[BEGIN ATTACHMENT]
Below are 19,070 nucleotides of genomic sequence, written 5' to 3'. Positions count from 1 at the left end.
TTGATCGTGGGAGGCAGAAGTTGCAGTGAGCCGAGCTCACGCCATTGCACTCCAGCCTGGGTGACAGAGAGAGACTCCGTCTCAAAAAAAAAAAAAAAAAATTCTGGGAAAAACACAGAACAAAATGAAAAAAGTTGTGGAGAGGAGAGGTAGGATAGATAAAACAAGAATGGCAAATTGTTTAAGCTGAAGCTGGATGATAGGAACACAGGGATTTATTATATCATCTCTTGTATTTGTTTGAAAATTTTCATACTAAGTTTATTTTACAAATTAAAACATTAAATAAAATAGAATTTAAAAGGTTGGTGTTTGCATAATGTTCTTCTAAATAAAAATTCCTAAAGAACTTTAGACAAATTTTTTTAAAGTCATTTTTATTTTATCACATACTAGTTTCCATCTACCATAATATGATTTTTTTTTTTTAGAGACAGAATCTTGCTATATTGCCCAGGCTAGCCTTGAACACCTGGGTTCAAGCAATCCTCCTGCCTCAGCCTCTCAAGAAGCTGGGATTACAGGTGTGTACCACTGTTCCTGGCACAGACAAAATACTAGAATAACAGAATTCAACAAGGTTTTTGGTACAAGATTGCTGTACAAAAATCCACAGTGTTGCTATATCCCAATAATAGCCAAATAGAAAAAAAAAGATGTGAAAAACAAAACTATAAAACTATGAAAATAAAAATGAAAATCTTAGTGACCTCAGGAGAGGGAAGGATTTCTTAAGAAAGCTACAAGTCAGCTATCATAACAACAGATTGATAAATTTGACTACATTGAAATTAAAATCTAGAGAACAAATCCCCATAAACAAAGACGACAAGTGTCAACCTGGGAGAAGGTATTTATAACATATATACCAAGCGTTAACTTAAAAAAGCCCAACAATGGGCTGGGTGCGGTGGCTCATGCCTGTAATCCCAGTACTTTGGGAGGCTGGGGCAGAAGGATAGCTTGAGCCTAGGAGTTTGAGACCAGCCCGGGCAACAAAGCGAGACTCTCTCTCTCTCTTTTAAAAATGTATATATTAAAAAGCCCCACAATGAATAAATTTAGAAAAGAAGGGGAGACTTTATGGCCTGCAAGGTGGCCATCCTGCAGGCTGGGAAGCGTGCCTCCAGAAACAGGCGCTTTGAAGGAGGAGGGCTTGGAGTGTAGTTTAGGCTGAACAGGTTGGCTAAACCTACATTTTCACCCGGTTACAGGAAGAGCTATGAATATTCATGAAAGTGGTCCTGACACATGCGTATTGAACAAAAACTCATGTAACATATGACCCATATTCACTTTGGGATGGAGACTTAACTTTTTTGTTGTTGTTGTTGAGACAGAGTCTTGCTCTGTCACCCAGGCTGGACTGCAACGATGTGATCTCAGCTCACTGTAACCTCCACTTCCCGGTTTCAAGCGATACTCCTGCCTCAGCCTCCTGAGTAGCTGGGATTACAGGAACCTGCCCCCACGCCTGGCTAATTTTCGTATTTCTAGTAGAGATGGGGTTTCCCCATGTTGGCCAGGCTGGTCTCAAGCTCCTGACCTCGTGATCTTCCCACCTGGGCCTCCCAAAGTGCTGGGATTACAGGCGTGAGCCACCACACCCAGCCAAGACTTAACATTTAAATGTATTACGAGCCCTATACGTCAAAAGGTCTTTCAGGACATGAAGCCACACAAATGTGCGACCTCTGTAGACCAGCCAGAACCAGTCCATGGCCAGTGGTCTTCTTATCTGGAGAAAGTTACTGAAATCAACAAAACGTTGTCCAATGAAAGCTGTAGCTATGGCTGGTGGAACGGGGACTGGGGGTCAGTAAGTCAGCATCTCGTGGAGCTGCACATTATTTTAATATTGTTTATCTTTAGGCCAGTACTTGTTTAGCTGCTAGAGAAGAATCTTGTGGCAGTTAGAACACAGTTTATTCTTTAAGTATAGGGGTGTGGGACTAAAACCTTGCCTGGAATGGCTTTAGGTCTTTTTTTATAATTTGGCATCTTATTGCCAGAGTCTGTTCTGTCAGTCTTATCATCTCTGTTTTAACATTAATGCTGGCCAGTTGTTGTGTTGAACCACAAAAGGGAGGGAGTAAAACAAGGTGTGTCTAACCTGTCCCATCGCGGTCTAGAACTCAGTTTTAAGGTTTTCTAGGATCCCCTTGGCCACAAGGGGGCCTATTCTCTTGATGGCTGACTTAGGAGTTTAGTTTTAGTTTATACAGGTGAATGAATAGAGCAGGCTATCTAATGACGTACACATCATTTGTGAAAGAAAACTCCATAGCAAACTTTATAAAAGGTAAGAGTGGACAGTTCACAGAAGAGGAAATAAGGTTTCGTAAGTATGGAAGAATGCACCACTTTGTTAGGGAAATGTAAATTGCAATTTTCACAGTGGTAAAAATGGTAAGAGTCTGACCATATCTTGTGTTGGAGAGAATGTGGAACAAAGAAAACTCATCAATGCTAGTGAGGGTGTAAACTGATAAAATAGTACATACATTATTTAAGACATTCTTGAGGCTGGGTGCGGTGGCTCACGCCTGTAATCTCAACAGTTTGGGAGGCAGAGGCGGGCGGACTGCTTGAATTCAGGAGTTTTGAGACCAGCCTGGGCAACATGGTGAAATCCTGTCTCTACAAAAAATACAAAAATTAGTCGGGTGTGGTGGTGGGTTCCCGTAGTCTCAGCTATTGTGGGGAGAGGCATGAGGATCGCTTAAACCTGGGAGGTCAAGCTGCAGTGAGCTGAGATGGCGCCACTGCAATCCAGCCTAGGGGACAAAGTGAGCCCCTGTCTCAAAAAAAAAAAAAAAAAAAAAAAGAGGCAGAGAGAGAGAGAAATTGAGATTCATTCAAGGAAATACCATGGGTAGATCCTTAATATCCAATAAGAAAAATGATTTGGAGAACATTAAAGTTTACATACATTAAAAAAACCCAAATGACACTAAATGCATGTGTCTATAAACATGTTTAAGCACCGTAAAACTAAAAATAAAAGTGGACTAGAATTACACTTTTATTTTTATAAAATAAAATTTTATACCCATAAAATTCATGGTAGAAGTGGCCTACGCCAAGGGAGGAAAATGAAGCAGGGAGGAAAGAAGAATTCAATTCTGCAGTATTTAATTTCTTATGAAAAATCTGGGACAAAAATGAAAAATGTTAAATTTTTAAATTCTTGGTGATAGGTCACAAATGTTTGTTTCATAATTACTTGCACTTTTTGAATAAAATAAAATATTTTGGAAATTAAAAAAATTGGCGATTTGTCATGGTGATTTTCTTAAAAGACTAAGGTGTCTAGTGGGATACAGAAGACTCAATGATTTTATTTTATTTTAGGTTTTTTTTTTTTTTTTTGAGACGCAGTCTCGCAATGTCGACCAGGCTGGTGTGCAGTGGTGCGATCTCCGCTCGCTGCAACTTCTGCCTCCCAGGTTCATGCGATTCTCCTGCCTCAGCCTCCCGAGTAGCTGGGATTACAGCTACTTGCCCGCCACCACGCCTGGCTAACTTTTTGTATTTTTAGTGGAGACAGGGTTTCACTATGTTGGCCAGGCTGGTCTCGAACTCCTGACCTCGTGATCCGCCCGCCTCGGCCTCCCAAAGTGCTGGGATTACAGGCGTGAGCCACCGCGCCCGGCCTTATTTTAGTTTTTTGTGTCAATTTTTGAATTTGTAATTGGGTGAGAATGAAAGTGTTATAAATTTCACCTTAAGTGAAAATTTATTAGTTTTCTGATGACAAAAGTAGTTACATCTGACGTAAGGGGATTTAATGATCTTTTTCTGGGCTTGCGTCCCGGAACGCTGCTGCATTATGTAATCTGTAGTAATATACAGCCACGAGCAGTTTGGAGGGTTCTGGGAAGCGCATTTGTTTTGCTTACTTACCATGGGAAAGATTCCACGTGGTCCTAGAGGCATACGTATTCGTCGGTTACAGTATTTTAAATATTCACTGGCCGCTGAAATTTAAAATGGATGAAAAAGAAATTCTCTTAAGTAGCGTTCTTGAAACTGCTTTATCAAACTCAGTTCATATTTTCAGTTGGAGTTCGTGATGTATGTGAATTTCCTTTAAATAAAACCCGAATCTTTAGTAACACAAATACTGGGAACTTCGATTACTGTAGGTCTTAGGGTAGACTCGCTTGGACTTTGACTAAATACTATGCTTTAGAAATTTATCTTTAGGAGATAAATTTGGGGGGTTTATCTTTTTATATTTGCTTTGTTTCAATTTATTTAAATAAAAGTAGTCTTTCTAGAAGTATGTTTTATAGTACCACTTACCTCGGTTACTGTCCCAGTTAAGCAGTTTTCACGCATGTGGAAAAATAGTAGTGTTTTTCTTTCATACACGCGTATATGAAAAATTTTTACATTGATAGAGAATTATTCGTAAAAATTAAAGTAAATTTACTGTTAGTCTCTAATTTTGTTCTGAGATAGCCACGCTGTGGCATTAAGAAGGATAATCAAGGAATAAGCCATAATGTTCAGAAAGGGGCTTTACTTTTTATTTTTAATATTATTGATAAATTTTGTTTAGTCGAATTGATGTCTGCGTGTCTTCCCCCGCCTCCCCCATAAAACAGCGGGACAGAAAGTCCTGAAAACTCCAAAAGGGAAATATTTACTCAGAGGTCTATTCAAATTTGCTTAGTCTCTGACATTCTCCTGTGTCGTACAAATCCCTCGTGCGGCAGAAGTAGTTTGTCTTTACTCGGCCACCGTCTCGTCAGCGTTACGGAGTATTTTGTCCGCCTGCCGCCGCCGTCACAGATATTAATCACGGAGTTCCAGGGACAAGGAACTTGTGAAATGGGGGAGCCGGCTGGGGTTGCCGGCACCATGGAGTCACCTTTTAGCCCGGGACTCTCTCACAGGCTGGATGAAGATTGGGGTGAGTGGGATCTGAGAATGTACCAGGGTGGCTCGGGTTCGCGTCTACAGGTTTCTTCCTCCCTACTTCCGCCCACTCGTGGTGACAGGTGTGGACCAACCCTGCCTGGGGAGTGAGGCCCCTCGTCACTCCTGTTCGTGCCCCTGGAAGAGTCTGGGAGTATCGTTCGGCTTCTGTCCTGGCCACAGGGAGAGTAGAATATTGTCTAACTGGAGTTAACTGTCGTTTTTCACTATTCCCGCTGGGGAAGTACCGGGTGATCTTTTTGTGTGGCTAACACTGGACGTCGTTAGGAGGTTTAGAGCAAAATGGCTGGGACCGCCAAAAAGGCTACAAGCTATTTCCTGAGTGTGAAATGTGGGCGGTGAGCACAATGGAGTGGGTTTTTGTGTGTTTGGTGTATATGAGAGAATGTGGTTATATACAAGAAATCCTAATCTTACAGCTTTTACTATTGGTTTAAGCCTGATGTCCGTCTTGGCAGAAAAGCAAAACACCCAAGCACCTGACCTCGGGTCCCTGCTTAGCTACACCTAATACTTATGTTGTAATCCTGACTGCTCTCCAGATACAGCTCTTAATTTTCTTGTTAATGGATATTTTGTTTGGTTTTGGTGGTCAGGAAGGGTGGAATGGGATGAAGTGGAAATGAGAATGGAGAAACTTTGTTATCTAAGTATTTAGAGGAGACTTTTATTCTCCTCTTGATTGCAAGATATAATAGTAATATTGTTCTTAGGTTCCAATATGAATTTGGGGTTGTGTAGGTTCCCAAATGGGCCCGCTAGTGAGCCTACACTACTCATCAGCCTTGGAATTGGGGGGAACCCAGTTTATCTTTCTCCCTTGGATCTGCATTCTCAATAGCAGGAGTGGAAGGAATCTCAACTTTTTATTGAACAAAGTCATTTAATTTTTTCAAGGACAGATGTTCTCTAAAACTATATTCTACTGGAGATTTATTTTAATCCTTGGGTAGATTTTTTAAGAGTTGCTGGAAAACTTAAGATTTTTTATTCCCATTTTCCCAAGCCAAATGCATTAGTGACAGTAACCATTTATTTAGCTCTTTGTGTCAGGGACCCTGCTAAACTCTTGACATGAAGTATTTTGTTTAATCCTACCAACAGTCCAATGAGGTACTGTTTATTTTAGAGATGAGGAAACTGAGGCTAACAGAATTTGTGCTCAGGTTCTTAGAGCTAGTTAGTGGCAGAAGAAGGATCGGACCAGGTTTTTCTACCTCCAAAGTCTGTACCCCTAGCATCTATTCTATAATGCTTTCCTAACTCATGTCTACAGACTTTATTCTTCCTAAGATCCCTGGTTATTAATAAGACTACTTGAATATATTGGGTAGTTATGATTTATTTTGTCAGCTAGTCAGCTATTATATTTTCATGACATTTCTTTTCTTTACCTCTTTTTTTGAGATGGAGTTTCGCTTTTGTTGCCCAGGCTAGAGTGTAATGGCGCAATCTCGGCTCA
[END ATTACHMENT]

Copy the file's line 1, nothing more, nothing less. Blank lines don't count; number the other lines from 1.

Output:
Below are 19,070 nucleotides of genomic sequence, written 5' to 3'. Positions count from 1 at the left end.